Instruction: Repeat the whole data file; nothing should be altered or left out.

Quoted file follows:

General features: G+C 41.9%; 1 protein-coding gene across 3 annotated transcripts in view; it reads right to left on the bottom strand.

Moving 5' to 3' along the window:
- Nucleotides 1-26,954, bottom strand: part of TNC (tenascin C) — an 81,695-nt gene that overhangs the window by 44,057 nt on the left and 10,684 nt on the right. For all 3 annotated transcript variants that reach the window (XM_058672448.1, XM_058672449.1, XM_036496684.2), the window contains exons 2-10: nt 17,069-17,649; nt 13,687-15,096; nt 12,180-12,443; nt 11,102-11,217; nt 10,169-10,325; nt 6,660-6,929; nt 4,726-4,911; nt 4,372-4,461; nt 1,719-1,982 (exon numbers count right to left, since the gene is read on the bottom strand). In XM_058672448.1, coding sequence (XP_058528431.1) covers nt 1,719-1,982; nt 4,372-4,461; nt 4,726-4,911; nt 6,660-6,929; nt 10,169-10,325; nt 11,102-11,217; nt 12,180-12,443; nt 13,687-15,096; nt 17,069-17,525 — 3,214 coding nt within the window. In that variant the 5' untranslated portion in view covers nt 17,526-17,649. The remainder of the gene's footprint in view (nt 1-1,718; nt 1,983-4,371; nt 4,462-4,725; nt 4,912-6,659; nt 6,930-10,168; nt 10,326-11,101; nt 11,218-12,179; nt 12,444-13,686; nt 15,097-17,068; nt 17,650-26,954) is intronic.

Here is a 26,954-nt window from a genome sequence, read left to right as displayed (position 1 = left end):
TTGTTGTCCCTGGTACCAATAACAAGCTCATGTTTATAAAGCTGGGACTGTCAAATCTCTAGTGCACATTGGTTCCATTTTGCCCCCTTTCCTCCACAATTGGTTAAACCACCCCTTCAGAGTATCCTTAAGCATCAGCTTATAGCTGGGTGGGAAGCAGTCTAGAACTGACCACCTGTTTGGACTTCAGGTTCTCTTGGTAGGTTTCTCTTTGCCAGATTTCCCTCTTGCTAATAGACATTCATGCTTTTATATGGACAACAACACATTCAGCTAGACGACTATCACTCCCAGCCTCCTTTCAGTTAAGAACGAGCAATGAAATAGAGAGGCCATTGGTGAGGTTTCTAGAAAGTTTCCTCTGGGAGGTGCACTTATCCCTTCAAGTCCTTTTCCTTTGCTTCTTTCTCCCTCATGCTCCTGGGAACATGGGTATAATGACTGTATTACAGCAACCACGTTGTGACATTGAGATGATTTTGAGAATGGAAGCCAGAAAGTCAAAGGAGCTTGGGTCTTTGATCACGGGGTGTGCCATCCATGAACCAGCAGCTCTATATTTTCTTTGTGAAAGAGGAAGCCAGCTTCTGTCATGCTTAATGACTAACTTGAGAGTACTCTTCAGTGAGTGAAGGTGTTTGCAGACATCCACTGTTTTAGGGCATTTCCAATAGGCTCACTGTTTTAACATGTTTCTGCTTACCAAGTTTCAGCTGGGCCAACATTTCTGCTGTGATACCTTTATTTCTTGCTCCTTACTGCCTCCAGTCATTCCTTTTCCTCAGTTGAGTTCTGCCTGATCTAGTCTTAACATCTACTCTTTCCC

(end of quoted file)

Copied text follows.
General features: G+C 41.9%; 1 protein-coding gene across 3 annotated transcripts in view; it reads right to left on the bottom strand.

Moving 5' to 3' along the window:
- Nucleotides 1-26,954, bottom strand: part of TNC (tenascin C) — an 81,695-nt gene that overhangs the window by 44,057 nt on the left and 10,684 nt on the right. For all 3 annotated transcript variants that reach the window (XM_058672448.1, XM_058672449.1, XM_036496684.2), the window contains exons 2-10: nt 17,069-17,649; nt 13,687-15,096; nt 12,180-12,443; nt 11,102-11,217; nt 10,169-10,325; nt 6,660-6,929; nt 4,726-4,911; nt 4,372-4,461; nt 1,719-1,982 (exon numbers count right to left, since the gene is read on the bottom strand). In XM_058672448.1, coding sequence (XP_058528431.1) covers nt 1,719-1,982; nt 4,372-4,461; nt 4,726-4,911; nt 6,660-6,929; nt 10,169-10,325; nt 11,102-11,217; nt 12,180-12,443; nt 13,687-15,096; nt 17,069-17,525 — 3,214 coding nt within the window. In that variant the 5' untranslated portion in view covers nt 17,526-17,649. The remainder of the gene's footprint in view (nt 1-1,718; nt 1,983-4,371; nt 4,462-4,725; nt 4,912-6,659; nt 6,930-10,168; nt 10,326-11,101; nt 11,218-12,179; nt 12,444-13,686; nt 15,097-17,068; nt 17,650-26,954) is intronic.

Here is a 26,954-nt window from a genome sequence, read left to right as displayed (position 1 = left end):
TTGTTGTCCCTGGTACCAATAACAAGCTCATGTTTATAAAGCTGGGACTGTCAAATCTCTAGTGCACATTGGTTCCATTTTGCCCCCTTTCCTCCACAATTGGTTAAACCACCCCTTCAGAGTATCCTTAAGCATCAGCTTATAGCTGGGTGGGAAGCAGTCTAGAACTGACCACCTGTTTGGACTTCAGGTTCTCTTGGTAGGTTTCTCTTTGCCAGATTTCCCTCTTGCTAATAGACATTCATGCTTTTATATGGACAACAACACATTCAGCTAGACGACTATCACTCCCAGCCTCCTTTCAGTTAAGAACGAGCAATGAAATAGAGAGGCCATTGGTGAGGTTTCTAGAAAGTTTCCTCTGGGAGGTGCACTTATCCCTTCAAGTCCTTTTCCTTTGCTTCTTTCTCCCTCATGCTCCTGGGAACATGGGTATAATGACTGTATTACAGCAACCACGTTGTGACATTGAGATGATTTTGAGAATGGAAGCCAGAAAGTCAAAGGAGCTTGGGTCTTTGATCACGGGGTGTGCCATCCATGAACCAGCAGCTCTATATTTTCTTTGTGAAAGAGGAAGCCAGCTTCTGTCATGCTTAATGACTAACTTGAGAGTACTCTTCAGTGAGTGAAGGTGTTTGCAGACATCCACTGTTTTAGGGCATTTCCAATAGGCTCACTGTTTTAACATGTTTCTGCTTACCAAGTTTCAGCTGGGCCAACATTTCTGCTGTGATACCTTTATTTCTTGCTCCTTACTGCCTCCAGTCATTCCTTTTCCTCAGTTGAGTTCTGCCTGATCTAGTCTTAACATCTACTCTTTCCC